As always, which Reichen pointed out, repairers should research and document OEM procedures and vehicle build data to find out what features are on each vehicle and to repair them correctly. Every operation and repair that is performed should also be documented.
Alley said another way for shops to protect themselves and their customers’ information is to remove anything that identifies either such as windshield and key tags, paperwork, seat covers with the shop name on them, and any personal belongings from TL vehicles. Doing so prevents future owner(s) from tracking down the previous owner and the shop to ask for details about the car that should only be shared with the owner at the time of the TL determination. This is also a good practice for vehicles that are repaired, minus removing customers’ personal belongings, to avoid future owner(s) calling to ask about parts and repair information, Alley said.
The audience for the committee’s presentation had some suggestions and questions about protecting shop and consumer data. One suggestion was for shops to offer data deletion as a service to bring repair customers back in if they decide to sell their vehicle in the future. Reichen called that a great idea.
Another asked for the committee’s thoughts on connecting or synching phones with rental cars. Alley said renters should consider not doing either or look in the owner’s manual to see how to delete PII before returning the vehicle because any information that’s stored will be stored until it’s deleted.
“Repairers have an obligation to communicate that to the customer,” Reichen said, referring to the risk associated with connecting their phones to rental vehicles. “They’re just not going to assume that that’s going on so we need to be that voice. We need to remind them of that.”
A third audience member, Mark Olson of VECO Collision Experts, cautioned repairers to be careful to not delete any location or crash data off vehicles because doing so could negatively affect crash investigation, which can sometimes be conducted years later. He recommended not only getting permission from the owners to clear all data but also from insurance carriers and law enforcement. In response, Alley noted that the committee doesn’t support deleting crash data and Reichen said some data can only be harvested by OEMs.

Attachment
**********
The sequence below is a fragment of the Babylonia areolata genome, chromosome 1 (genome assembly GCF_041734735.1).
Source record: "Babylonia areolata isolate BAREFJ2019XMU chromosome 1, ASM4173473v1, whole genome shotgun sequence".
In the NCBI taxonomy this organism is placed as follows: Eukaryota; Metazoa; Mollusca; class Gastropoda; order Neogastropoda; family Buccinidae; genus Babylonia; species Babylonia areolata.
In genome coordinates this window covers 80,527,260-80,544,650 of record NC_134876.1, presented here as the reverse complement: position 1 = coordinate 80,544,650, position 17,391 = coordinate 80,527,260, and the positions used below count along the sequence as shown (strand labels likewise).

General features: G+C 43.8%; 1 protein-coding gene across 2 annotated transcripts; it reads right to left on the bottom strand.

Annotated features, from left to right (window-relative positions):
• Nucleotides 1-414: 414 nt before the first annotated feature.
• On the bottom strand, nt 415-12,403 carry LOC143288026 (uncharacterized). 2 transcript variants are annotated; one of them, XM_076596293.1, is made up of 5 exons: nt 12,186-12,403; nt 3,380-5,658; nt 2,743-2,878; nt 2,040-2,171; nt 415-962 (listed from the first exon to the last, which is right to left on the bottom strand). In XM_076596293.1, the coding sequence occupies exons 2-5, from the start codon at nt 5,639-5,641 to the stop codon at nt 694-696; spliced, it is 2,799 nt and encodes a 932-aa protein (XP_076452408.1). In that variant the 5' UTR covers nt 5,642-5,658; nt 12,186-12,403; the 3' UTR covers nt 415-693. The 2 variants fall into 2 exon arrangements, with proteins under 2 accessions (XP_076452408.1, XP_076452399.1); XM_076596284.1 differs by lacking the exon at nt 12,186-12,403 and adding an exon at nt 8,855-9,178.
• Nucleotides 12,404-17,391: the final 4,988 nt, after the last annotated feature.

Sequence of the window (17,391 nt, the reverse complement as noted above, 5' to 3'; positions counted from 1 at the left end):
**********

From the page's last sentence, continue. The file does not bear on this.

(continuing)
As legislation continues to be enacted at both the state and federal levels, repairers may want to start thinking about developing SOPs for vehicle data protection and/or removal. As Silver, Golub & Teitellattorney Steven Bloch pointed out during the Collision Industry Conference (CIC)’s July meeting, there are existing laws in every state on data privacy and new legislation is becoming stricter about the responsibilities that each party in the data supply chain has to the owners.
A bipartisan and bicameral bill was introduced in the U.S. House last month to protect consumer data collection and privacy across nearly all sectors, including automakers and car dealers. H.R. 8152, the “American Data Privacy and Protection Act,” seeks to “provide consumers with foundational data privacy rights, create strong oversight mechanisms, and establish meaningful enforcement.” It was ordered by the House on July 20 to be amended.
Since 2006, the National Highway Traffic Safety Administration (NHTSA) has regulated uniform EDR requirements “for the accuracy, collection, storage, survivability, and retrievability of onboard motor vehicle crash event data in passenger cars and other light vehicles equipped with EDRs.”
The regulations also require EDRs to only “record a minimum set of specified data elements; standardizes the format in which those data are recorded; helps to ensure the crash survivability of an EDR and its data by requiring that the EDR function during and after the front and side vehicle crash tests specified in two Federal Motor Vehicle Safety Standards; and requires vehicle manufacturers to ensure the commercial availability of the tools necessary to enable crash investigators to retrieve data from EDRs.”
In 2012, NHTSA considered making EDRs a required component in most light-duty vehicles but later determined it wasn’t necessary because an estimated 96% of model year 2013 passenger and light-duty vehicles were already equipped with EDRs.
Featured image: iambuff/iStock